So for us, this means that at a FK kicked into touch means turn over to the other team, and as described in regulation 9, it is a free pass.

Like yourselves, we have not encountered any differing view of this, tournament or otherwise :)

For me "Gain ground" could be a swiftly taken boot down the middle of the pitch to turn the defence, not necessarily a kick to touch, and as Browner said, I think this fits with the idea that kicking at this age group is not given too much weight.

I agree with you that the World Rugby (iRB) laws apply to us if regulations for our age group are not present, I have just assumed that they are present in this case.

Thanks,

Antony

AntonyGoodman
08-12-14, 13:12
Also I should add that Regulation 9 and 10 of the NRoP, as I have interpreted it, exactly mirrors the World Rugby (IRB) laws in 19 (j) and 19 (k) about what happens when you kick a FK into touch. Which I think lends support to my view of things?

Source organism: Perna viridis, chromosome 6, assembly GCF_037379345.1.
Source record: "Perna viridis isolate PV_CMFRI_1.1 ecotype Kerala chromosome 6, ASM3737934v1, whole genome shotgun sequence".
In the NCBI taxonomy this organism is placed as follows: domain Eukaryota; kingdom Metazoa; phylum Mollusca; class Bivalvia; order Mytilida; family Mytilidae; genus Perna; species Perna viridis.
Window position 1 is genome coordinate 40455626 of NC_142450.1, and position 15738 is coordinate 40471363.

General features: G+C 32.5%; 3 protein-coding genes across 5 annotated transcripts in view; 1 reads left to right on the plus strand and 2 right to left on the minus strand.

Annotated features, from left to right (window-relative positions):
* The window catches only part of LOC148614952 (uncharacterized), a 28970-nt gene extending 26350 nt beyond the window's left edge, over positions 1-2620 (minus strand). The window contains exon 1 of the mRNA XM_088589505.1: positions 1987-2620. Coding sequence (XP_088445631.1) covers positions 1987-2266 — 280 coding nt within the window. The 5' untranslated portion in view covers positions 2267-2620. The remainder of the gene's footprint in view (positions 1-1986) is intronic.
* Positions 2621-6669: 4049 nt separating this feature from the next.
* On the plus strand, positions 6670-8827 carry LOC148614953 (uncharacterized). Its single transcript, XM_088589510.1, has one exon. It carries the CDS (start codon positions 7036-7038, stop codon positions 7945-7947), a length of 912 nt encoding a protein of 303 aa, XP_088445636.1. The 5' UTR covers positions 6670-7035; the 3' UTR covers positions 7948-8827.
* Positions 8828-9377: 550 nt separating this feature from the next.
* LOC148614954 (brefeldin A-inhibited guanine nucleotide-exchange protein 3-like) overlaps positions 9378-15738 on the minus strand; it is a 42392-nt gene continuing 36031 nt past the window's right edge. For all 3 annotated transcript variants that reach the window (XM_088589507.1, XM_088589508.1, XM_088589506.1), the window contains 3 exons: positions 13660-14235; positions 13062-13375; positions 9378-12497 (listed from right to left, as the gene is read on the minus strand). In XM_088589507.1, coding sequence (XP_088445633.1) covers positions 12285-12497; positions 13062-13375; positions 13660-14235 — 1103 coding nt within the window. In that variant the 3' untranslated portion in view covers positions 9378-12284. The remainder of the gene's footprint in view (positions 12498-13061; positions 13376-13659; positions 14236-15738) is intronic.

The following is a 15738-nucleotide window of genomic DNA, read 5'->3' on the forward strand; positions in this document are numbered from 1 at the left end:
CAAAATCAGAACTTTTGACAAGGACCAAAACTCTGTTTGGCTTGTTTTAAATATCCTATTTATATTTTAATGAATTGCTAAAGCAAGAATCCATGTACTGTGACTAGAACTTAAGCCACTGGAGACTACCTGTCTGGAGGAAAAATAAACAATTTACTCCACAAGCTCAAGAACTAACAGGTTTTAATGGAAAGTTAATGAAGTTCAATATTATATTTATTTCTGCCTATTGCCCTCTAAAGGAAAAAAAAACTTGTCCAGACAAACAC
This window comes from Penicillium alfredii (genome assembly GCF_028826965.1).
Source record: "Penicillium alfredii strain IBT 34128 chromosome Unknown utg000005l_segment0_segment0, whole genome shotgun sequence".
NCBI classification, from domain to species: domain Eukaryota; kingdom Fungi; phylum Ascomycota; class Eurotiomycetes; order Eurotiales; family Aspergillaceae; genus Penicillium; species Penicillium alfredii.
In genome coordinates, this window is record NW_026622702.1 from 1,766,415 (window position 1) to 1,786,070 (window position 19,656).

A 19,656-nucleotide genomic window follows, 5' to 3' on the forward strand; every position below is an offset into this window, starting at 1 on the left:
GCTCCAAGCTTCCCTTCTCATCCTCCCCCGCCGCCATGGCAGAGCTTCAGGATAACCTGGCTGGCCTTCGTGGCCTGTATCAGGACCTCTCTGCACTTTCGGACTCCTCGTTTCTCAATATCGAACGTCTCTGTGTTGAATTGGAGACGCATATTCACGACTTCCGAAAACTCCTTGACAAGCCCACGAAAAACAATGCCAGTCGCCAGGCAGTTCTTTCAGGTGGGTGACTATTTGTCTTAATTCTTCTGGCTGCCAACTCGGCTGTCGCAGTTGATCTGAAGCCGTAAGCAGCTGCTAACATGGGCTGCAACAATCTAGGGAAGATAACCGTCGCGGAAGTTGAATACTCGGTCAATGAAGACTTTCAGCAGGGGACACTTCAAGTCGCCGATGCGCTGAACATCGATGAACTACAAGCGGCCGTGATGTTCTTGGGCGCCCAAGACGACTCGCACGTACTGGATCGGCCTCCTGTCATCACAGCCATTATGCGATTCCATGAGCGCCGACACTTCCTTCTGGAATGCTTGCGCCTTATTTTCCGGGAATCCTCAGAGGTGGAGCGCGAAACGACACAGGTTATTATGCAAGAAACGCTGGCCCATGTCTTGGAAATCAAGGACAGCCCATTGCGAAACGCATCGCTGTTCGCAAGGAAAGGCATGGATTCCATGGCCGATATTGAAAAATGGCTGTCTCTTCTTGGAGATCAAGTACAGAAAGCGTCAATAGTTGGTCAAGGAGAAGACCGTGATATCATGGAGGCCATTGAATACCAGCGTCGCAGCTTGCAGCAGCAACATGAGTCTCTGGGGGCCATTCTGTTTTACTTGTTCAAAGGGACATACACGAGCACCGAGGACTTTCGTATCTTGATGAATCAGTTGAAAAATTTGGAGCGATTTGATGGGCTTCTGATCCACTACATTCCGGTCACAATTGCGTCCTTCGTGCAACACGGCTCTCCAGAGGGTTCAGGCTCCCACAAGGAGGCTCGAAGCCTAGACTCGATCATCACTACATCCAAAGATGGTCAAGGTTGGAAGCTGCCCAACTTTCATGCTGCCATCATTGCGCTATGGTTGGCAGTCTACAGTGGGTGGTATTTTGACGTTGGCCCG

FREE KICK

(j) Outside the kicker’s 22, no gain in ground. When a free kick awarded outside the 22 goes directly into touch, the throw-in is in line with where the ball was kicked, or where it went into touch, whichever is nearer the kicker’s goal line.

(k) Inside the kicker’s 22 or in-goal, gain in ground. When a free kick is awarded in the 22 or in-goal and the kick goes directly into touch, the throw-in is where the ball went into touch.

Thanks,

Antony

Stormkahn
08-12-14, 14:12
A big thanks to Anthony and Chris, I can see the error of my ways now.:yellow:

Looks like we and plenty of others have got it wrong, on wards and upwards!

I concur, the "kick to gain" phrase has thrown us a curve ball, ignoring that makes everything much clearer.